On 1 May 2018, the Australian Government released its much-anticipated response to the Productivity Commission’s 2017 Data Availability and Use inquiry (see summary here). In its response, the Government has outlined that it will introduce legislative and governance measures to improve Australia’s ability to drive social and economic benefits from data while balancing the protection of individuals’ privacy. The new measures seek to both address consumer data usage, and facilitate the release and sharing of government data.
The Government has accepted many of the Productivity Commission’s recommendations, including:
- a Consumer Data Right as a competition and consumer measure allowing consumers to access data collected about themselves and to control how this data is used, or transferred to third parties
- a legislative and governance framework to enable data availability and use which includes:
- the establishment of the Office of the National Data Commissioner to oversee and monitor the integrity of Australia’s data system; and
- the new Data Sharing and Release Act (DSR Act) which will establish Accredited Data Authorities (ADAs) and define high-value designated datasets for public sharing.
The Government will not adopt the Productivity Commission’s recommendation that the new laws amend secrecy provisions governing particularly sensitive data relating to national security and law enforcement.
As confirmed in the Federal Budget 2018-19, the Government has committed $65 million over the next four years to the introduction of these measures.
Overview of the Productivity Commission inquiry
In 2016, the Productivity Commission launched an inquiry into the risks, benefits and costs of options for improving the availability and use of data in Australia. In its final report released on 8 May 2017, the Productivity Commission highlighted a number of key recommendations, namely:
- a new comprehensive right for consumers and small/medium businesses
- a new Data Sharing and Release Act
- a new National Data Custodian
- the designation of National Interest Datasets
- the designation of sectoral Accredited Release Authorities, and
- streamlining of ethics committee approval processes.
For a detailed look at the Productivity Commission’s refer to our previous LegalTalk Alert. The Australian Government has largely accepted these recommendations, with some modifications (as discussed below), and has allocated $65 million over the next four years to implement the reforms.
Consumer Data Right
The Government’s proposed Consumer Data Right (CDR) envisages that consumers be entitled to allow
their data to be shared with third parties so as to:
- increase consumers’ ability to negotiate better deals with current providers or switch to other providers with better deals; and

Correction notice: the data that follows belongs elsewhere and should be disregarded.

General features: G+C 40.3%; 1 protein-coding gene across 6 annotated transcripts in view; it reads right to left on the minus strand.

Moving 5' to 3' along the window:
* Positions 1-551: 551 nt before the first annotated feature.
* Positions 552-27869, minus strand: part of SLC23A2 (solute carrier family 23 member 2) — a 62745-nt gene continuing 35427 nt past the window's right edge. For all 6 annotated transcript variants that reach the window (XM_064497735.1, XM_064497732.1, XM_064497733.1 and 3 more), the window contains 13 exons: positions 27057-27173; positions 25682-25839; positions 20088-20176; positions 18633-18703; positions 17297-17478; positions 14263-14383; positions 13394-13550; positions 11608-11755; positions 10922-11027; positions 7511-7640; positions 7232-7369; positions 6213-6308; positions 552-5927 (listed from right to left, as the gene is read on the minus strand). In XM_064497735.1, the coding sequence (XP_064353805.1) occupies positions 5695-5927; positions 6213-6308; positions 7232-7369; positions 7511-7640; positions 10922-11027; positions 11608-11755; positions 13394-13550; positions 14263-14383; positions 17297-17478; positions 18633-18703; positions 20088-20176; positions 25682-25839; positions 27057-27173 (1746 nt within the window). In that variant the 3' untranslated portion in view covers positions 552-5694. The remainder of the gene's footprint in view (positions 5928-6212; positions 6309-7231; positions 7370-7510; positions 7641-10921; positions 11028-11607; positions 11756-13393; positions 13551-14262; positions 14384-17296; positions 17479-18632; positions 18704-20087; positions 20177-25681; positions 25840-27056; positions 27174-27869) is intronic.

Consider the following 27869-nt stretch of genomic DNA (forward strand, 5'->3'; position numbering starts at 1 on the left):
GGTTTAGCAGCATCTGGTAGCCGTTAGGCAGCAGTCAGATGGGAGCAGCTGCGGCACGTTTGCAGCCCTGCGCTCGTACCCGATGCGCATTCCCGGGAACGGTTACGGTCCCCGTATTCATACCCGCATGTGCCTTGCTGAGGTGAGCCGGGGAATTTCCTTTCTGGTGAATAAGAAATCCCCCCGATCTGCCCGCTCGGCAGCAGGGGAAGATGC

- increase competition, innovation, and drive greater value for consumers.
The CDR will be introduced through amendments to the Competition and Consumer Act 2010 (Cth). Its implementation will be led by the Treasurer and monitored by a dual-regulator model – the Australian Competition and Consumer Commission (ACCC) as the main regulator in charge of operations, and the Office of the Australian Information Commissioner providing support and resolving consumer complaints. A new Data Standards Body will be created to engage with industry sectors, the tech community, consumer groups and privacy advocates.
The Government has allocated $44.6 million over the next four years to establish the CDR. Of that, the ACCC has been assigned $20.2 million over the next four years to establish a dedicated Access to Data Unit. This Unit will develop rules and an accreditation scheme to implement the consumer data right, approve technical standards, and enforce compliance by participants.
The CDR is intended to be an economy-wide right, but will be firstly applied in the banking sector as a right known as ‘Open Banking’. The energy and telecommunications sectors are then expected to follow as sectors that are subject to the CDR. Preliminary estimates based on the Federal Government’s Open Banking Review anticipate the introduction of Open Banking in mid-2019.
In addition, the Treasury and the Department of Energy and Environment have already commenced modelling the application of the CDR to the energy sector to potentially revamp an existing energy sector data right that has been criticised for inadequacies around data provision, transfer and customer consent. The Government expects to examine the applicability of the CDR to telecommunications in late 2018.